Generalization is always a risky business. Some lucky aspirants could win through other ways. There will always be exceptions to the rule. But since they are exceptions, such extraordinary factors must be evident if not overpowering to make a difference.
Some of these out of the ordinary factors may come in the form of campaigning in the name of someone who did the work in the past (such as heroes and political dynasties), preponderance of resources, extreme charisma and popularity, intimidation and use of force, and running against a token opponent. It is a tragedy if these exceptions become the rule.
Nevertheless, it is important for a nation to understand that some politics are beyond local. These involve national defense, foreign affairs, and public finance, among others. But they are only non-local to a degree.
If you cannot do your business because of peace and order problems in your neighborhood, if you have a family member in a foreign country at war, or the value of your income is affected by rising prices, inflation and currency fluctuation, then even these strategic issues become local. Their effects could be direct and personal.
Some of us must pay attention to these strategic issues whether or not we gain personally from them. In fact, for some of these long-term issues, it is better that those who make policies and decisions do not gain for themselves. Some of these issues are justifiably referred to as non-partisan for a reason.
Indeed, if we want to win for our nation and our collective future, we must think and act strategic. Issues of peace and stability, protecting our national interest abroad, creating economies of scale to be viable and competitive, enforcing rule of law and exercising good governance, and preserving our environment for future generations, are what truly make and sustain a nation.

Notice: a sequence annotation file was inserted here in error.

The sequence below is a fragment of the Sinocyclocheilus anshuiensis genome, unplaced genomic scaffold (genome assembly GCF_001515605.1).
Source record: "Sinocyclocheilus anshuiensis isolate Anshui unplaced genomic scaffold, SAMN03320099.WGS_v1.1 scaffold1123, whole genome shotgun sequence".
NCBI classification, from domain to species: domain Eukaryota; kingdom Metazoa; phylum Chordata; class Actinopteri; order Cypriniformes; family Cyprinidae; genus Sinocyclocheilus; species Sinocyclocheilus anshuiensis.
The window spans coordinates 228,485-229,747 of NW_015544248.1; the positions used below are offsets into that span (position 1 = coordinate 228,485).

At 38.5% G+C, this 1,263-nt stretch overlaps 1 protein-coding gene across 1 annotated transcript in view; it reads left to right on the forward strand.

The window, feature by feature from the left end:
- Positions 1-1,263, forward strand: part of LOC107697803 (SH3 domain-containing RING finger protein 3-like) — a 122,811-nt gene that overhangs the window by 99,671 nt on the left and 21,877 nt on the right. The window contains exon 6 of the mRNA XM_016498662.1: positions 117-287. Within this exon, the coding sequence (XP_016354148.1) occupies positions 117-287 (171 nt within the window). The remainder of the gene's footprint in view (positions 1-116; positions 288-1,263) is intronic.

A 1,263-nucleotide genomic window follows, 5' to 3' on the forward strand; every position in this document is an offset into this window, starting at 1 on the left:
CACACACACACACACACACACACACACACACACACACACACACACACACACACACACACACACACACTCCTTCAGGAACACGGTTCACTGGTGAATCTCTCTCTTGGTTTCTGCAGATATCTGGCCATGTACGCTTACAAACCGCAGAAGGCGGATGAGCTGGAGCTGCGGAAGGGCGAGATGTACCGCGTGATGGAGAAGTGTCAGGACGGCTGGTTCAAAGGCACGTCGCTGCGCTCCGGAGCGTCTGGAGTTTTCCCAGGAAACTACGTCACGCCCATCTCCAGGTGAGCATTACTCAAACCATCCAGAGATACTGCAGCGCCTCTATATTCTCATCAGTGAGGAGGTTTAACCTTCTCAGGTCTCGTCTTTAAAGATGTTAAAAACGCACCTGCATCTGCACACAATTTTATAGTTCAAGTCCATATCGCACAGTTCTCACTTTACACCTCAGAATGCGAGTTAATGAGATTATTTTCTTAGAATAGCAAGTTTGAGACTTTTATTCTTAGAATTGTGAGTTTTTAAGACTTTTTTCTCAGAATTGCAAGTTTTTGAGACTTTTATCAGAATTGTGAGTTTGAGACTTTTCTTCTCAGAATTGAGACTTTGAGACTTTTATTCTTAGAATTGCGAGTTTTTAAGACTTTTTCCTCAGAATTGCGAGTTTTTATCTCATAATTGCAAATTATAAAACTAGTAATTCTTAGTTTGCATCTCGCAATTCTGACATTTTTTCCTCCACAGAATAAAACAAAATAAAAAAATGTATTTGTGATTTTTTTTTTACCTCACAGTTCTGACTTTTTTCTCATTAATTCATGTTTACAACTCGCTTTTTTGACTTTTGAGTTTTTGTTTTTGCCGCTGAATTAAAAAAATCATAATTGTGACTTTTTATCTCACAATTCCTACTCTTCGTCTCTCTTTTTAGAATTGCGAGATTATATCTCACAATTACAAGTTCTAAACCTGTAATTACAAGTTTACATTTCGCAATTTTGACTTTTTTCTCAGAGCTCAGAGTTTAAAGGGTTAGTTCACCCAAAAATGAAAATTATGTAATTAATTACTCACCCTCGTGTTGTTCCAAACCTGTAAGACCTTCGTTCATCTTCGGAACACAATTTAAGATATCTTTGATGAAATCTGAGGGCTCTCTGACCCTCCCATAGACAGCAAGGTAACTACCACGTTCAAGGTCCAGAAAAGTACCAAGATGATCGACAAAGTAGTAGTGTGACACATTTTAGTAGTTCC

On this, Speaker Tip O’Neill has this advice: politicians should take time to discuss with their constituents and get them to understand national issues. By doing so, they will allow their representative to be a “national Congressman” and vote for things that are good for the country, but may not have a direct impact on their district.
The local is us
The overarching rule is to do “local stuff” in order to win. Anybody who pays attention to their locals wins.
If you hear someone say that such style happens “only in the Philippines,” you know better. All politics is local both here in the Philippines and elsewhere in the world.
And that is not necessarily bad. The local is us. The point is that we the people rightfully hold the key to who should be elected as our leaders. The locals should not just be subjects of politics as some politicians would have it. The locals should help themselves to be capable of looking beyond the “local stuff.”
We should base our opinions and decisions on factors known to us long before the campaign period, and certainly not on the eve of election day. These factors are none other than character and capability.
Jun Abad is Chairman of the Institute for Strategic and Development Studies in the Philippines. He is the author of The Philippines in Asean: Reflections from the Listening Room. The opinions expressed in this article are the author's and do not necessarily reflect the views of the organizations of his affiliation.
Disclaimer: The views in this blog are those of the blogger and do not necessarily reflect the views of ABS-CBN Corp.